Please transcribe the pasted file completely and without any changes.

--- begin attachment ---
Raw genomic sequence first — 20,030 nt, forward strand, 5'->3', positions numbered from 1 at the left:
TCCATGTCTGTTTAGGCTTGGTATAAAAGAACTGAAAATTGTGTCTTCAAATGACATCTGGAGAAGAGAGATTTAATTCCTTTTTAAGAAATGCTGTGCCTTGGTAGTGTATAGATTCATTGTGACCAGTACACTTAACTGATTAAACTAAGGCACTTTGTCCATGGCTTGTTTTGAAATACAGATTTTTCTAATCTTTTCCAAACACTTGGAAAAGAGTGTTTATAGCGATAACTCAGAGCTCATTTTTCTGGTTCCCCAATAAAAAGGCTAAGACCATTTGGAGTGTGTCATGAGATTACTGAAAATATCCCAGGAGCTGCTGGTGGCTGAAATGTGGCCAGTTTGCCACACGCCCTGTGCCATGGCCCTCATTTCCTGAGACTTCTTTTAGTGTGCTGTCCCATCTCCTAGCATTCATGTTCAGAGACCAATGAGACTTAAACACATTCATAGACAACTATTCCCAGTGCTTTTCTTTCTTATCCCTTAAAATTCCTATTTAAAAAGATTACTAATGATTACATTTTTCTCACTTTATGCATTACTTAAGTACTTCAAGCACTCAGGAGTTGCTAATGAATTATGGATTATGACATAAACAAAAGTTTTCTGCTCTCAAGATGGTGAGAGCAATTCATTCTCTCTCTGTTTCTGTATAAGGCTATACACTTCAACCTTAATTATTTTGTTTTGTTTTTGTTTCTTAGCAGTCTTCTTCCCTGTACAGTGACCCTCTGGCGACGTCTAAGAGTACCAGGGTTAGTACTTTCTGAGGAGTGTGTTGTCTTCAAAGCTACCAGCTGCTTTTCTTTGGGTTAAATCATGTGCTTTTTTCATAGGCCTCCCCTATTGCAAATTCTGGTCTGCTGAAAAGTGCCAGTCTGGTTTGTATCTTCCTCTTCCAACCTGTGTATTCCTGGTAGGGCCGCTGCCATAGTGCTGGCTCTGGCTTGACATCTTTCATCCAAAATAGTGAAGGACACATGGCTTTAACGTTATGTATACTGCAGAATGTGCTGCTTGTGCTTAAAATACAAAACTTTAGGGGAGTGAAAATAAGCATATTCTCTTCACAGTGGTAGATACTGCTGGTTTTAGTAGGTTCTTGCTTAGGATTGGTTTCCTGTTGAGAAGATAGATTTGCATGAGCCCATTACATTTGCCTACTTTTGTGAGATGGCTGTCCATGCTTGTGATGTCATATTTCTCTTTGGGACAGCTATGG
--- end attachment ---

Raw genomic sequence first — 20,030 nt, forward strand, 5'->3', positions numbered from 1 at the left:
TCCATGTCTGTTTAGGCTTGGTATAAAAGAACTGAAAATTGTGTCTTCAAATGACATCTGGAGAAGAGAGATTTAATTCCTTTTTAAGAAATGCTGTGCCTTGGTAGTGTATAGATTCATTGTGACCAGTACACTTAACTGATTAAACTAAGGCACTTTGTCCATGGCTTGTTTTGAAATACAGATTTTTCTAATCTTTTCCAAACACTTGGAAAAGAGTGTTTATAGCGATAACTCAGAGCTCATTTTTCTGGTTCCCCAATAAAAAGGCTAAGACCATTTGGAGTGTGTCATGAGATTACTGAAAATATCCCAGGAGCTGCTGGTGGCTGAAATGTGGCCAGTTTGCCACACGCCCTGTGCCATGGCCCTCATTTCCTGAGACTTCTTTTAGTGTGCTGTCCCATCTCCTAGCATTCATGTTCAGAGACCAATGAGACTTAAACACATTCATAGACAACTATTCCCAGTGCTTTTCTTTCTTATCCCTTAAAATTCCTATTTAAAAAGATTACTAATGATTACATTTTTCTCACTTTATGCATTACTTAAGTACTTCAAGCACTCAGGAGTTGCTAATGAATTATGGATTATGACATAAACAAAAGTTTTCTGCTCTCAAGATGGTGAGAGCAATTCATTCTCTCTCTGTTTCTGTATAAGGCTATACACTTCAACCTTAATTATTTTGTTTTGTTTTTGTTTCTTAGCAGTCTTCTTCCCTGTACAGTGACCCTCTGGCGACGTCTAAGAGTACCAGGGTTAGTACTTTCTGAGGAGTGTGTTGTCTTCAAAGCTACCAGCTGCTTTTCTTTGGGTTAAATCATGTGCTTTTTTCATAGGCCTCCCCTATTGCAAATTCTGGTCTGCTGAAAAGTGCCAGTCTGGTTTGTATCTTCCTCTTCCAACCTGTGTATTCCTGGTAGGGCCGCTGCCATAGTGCTGGCTCTGGCTTGACATCTTTCATCCAAAATAGTGAAGGACACATGGCTTTAACGTTATGTATACTGCAGAATGTGCTGCTTGTGCTTAAAATACAAAACTTTAGGGGAGTGAAAATAAGCATATTCTCTTCACAGTGGTAGATACTGCTGGTTTTAGTAGGTTCTTGCTTAGGATTGGTTTCCTGTTGAGAAGATAGATTTGCATGAGCCCATTACATTTGCCTACTTTTGTGAGATGGCTGTCCATGCTTGTGATGTCATATTTCTCTTTGGGACAGCTATGG